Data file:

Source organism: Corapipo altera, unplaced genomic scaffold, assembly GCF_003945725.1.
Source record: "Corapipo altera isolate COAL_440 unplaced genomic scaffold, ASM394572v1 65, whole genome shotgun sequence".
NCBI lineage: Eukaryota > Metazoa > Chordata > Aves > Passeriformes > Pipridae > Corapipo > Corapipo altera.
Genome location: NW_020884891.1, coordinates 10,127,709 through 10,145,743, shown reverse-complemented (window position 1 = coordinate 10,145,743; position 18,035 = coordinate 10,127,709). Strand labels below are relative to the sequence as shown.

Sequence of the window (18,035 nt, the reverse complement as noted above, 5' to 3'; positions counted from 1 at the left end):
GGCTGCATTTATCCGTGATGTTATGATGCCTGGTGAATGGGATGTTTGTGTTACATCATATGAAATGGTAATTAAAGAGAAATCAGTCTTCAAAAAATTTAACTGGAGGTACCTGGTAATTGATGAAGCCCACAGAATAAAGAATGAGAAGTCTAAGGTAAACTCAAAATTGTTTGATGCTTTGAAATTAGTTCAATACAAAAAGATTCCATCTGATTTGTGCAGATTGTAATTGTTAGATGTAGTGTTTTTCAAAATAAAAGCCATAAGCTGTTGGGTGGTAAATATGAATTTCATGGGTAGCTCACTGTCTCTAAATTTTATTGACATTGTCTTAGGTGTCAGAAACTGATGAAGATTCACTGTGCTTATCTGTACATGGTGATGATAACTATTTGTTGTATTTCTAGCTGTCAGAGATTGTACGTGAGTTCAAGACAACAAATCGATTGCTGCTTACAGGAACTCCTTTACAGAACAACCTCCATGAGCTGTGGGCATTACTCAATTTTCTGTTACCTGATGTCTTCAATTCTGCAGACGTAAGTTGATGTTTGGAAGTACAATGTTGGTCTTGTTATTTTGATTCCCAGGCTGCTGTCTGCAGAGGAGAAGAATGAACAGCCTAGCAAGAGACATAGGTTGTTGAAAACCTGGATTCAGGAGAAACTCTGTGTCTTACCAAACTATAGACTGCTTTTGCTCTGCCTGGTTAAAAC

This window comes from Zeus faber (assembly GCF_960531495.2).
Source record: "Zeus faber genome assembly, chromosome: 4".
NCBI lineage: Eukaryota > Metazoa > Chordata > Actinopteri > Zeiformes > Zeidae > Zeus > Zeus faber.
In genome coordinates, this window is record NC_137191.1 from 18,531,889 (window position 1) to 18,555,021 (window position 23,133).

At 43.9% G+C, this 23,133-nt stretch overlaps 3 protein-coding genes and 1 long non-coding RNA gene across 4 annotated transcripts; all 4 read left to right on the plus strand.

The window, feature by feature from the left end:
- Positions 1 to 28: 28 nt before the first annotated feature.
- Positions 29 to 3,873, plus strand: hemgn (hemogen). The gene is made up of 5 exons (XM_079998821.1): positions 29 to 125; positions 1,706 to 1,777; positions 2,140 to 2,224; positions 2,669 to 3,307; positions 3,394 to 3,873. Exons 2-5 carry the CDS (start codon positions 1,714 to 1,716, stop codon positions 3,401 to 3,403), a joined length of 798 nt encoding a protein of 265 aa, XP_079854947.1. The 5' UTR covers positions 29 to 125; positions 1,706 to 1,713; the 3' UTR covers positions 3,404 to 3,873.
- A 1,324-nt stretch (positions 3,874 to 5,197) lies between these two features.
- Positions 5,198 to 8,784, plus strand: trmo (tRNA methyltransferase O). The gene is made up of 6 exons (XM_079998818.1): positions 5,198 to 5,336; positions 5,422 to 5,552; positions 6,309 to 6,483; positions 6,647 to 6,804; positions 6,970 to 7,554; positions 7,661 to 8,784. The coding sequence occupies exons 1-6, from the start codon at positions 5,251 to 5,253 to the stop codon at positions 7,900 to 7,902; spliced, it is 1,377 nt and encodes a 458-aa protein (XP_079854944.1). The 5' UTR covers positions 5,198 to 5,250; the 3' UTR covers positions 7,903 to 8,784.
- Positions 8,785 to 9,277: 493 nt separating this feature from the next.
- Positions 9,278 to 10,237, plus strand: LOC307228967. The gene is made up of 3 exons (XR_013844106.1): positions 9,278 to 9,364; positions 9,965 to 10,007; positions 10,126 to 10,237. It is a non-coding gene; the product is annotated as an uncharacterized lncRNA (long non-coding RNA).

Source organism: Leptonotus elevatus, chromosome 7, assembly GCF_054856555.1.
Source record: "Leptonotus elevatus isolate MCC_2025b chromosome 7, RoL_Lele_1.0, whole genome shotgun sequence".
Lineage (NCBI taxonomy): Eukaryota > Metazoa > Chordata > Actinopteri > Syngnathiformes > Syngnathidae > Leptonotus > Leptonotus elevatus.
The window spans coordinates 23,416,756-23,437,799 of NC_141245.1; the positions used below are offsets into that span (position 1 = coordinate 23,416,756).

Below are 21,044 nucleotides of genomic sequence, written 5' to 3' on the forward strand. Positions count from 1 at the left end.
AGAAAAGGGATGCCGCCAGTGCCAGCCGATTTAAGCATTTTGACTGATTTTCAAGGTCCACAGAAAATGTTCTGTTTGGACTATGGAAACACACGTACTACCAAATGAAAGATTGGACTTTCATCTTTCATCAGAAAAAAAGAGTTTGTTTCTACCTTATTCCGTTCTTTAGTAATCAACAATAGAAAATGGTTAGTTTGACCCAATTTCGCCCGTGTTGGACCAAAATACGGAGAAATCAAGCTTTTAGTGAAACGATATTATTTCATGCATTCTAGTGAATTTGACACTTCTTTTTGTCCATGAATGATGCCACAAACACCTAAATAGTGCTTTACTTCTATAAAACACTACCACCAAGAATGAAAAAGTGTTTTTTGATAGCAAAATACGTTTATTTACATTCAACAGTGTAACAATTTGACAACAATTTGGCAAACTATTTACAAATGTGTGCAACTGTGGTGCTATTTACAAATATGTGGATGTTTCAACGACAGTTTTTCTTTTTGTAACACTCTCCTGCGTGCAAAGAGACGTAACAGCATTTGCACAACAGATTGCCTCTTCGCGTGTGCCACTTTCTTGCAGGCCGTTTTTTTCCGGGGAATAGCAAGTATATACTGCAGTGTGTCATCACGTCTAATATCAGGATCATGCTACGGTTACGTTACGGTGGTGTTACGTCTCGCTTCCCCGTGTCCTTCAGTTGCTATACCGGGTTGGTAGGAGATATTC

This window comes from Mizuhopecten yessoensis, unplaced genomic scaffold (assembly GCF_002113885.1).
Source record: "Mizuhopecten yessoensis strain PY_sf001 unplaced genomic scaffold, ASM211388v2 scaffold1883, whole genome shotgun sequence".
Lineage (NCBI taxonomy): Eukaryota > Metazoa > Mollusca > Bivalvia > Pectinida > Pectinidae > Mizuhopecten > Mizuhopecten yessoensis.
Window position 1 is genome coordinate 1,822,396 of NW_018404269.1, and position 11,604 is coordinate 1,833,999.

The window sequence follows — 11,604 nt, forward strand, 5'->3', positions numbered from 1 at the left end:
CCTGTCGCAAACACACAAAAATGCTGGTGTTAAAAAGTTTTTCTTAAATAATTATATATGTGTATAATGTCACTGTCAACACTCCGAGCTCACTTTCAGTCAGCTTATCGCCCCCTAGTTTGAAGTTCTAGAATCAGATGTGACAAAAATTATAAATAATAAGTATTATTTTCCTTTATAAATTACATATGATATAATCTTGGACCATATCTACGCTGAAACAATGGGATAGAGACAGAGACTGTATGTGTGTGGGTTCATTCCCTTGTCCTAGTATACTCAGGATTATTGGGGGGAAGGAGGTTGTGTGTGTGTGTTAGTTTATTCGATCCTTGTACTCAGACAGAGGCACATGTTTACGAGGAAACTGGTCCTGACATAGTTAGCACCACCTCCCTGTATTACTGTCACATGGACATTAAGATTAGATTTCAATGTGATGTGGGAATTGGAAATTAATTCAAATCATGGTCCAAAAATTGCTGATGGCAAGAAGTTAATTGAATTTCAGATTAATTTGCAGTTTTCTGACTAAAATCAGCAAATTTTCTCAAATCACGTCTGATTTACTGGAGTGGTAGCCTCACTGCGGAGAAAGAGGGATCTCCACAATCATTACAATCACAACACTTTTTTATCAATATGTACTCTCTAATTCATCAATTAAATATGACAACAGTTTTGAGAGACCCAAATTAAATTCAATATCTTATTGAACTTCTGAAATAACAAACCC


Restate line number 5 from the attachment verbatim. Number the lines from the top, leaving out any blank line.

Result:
Sequence of the window (18,035 nt, the reverse complement as noted above, 5' to 3'; positions counted from 1 at the left end):